A scientist colleague told me, recently, he had realized that talking to the press about climate change was not about education and outreach, and he was no longer sure of his role. During the 1990s at the federal research labs, there were initiatives to communicate science to the public. A common vehicle was a one-page popular summary of technical journal articles. An underlying premise of this public outreach was that there was one conversation, that of informing the public of meaning, value and societal importance. This naive notion of outreach did not recognize other types of conversations. Already in the 1990s, there was an emerging political conversation about climate change. There were also philosophical conversations about humans, nature, conservation and sustainability – some anchored in religious convictions. A more psychological conversation evolved about being responsible for doing damage to the planet.

As these conversations have evolved, scientists have thought more formally about communication. In one meeting of scientists, I said that every time a climate scientist wrote or talked it was potentially political. When scientists participated in interviews, blogged or sat on panels at the local museum, then there was almost certainly a political element that might be extracted from their words. Some of my colleagues were offended at my statement, maintaining that that they never spoke politically, only from dispassionate knowledge. I also maintained that most scientists are ill-prepared to participate in the political arguments.

Recently, Secretary of State John Kerry framed climate change, the persistent warming of the Earth and its consequences, in terms of weapons of mass destruction. Secretary Kerry and President Obama reached for the seemingly easy comparison of climate change deniers to those who believed that the Earth was flat before the European sea exploration of the fifteenth century. This comparison motivated a predictable and easy response from those who consider climate change to be an exaggerated risk, with the public presence of that risk being maintained by a community of self-interested climate change believers – the warmists. So now we have the warmist versus the deniers. This is yet another type of conversation – tribal, you are wrong because of who you are.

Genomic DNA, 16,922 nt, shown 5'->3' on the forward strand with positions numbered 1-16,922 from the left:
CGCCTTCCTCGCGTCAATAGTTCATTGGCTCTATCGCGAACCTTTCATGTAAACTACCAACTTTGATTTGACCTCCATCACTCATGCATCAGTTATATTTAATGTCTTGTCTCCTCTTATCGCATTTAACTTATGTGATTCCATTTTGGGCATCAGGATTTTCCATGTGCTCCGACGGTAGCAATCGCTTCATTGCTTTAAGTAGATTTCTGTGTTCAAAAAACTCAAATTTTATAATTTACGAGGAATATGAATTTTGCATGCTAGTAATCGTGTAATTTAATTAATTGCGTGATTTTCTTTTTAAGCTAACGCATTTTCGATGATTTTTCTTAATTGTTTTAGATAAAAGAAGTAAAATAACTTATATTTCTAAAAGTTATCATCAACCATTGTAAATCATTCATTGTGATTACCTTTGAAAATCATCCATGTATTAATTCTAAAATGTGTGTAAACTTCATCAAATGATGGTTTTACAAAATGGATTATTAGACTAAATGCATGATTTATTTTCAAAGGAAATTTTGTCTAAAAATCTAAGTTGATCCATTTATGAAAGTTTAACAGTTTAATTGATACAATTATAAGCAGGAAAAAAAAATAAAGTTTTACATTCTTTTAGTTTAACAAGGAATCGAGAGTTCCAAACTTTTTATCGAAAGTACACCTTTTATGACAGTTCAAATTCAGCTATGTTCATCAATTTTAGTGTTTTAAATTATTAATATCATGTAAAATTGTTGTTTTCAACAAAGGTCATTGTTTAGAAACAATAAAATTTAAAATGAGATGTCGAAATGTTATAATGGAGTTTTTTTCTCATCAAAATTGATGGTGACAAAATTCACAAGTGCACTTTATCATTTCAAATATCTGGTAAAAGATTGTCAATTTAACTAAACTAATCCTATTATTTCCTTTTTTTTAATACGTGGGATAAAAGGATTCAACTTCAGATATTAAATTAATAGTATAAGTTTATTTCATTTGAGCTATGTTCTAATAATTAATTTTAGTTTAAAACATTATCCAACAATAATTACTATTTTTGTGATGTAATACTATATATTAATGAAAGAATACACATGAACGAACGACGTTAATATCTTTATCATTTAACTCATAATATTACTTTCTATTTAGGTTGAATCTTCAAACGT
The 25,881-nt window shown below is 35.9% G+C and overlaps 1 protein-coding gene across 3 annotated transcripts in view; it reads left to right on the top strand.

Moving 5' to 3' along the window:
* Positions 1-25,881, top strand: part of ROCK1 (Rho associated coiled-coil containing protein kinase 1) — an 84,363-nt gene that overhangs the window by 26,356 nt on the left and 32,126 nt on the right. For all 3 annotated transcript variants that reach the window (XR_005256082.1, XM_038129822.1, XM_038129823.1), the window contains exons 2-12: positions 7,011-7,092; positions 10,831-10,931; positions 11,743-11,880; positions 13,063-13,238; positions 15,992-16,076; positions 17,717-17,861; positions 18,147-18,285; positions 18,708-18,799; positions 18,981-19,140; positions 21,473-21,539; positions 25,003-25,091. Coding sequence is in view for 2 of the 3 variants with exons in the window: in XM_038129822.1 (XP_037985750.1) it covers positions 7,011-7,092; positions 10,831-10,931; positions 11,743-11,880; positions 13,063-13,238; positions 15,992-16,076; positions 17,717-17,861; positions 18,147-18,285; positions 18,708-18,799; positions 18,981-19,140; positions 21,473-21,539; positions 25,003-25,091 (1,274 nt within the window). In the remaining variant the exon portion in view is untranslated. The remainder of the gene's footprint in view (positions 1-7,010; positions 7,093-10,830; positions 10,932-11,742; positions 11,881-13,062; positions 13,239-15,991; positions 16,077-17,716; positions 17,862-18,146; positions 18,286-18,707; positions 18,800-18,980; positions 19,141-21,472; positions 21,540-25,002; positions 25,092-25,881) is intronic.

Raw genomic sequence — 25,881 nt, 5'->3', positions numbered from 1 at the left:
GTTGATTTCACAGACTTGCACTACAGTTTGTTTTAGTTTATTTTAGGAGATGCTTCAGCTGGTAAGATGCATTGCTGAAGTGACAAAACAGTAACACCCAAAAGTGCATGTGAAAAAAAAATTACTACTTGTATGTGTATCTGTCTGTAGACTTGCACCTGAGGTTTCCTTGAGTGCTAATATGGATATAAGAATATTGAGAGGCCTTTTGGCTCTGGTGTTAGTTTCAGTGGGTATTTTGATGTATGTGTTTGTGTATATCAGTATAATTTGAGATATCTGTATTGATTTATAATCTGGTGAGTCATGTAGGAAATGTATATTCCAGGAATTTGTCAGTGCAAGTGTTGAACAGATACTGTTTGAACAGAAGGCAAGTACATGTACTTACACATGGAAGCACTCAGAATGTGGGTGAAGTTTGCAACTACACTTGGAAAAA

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NRC Report: A National Strategy for Advancing Climate Modeling

Tuesday, September 18th, 2012

New Report: A National Strategy for Advancing Climate Modeling

In late 2010 and 2011, I was writing about organizing U.S. climate modeling. I combined and posted some of the WU blogs on ClimatePolicy.org as Something New in the Past Decade? Organizing U.S. Climate Modeling. I want to revisit those issues in light of the release of a National Academy of Sciences Report, A National Strategy for Advancing Climate Modeling (2012).

I am a co-author of this Academy report. In this blog, I am writing not in my role as a co-author, but from my personal perspective. This blog fits in with many of the themes I have written about in the last few years.

First, I want to explain the role of the National Academy of Sciences. The Academy is a private, not-for-profit organization created by President Abraham Lincoln at the height of the Civil War. Lincoln and others at the time realized the importance of science and technology to the United States and wanted a way to get independent advice on issues important to policy. Almost 150 years later, this importance is greater, but the role of science is an increasingly controversial political issue – especially when scientific investigation comes into conflict with how we might want to believe and to act. (see, here or edited here ) So one role of the National Academy is independent review – a role that is at the heart of the scientific method and the culture of scientific practice.

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Belief and Knowledge and Humans and Nature:

Wednesday, July 18th, 2012

Belief and Knowledge and Humans and Nature: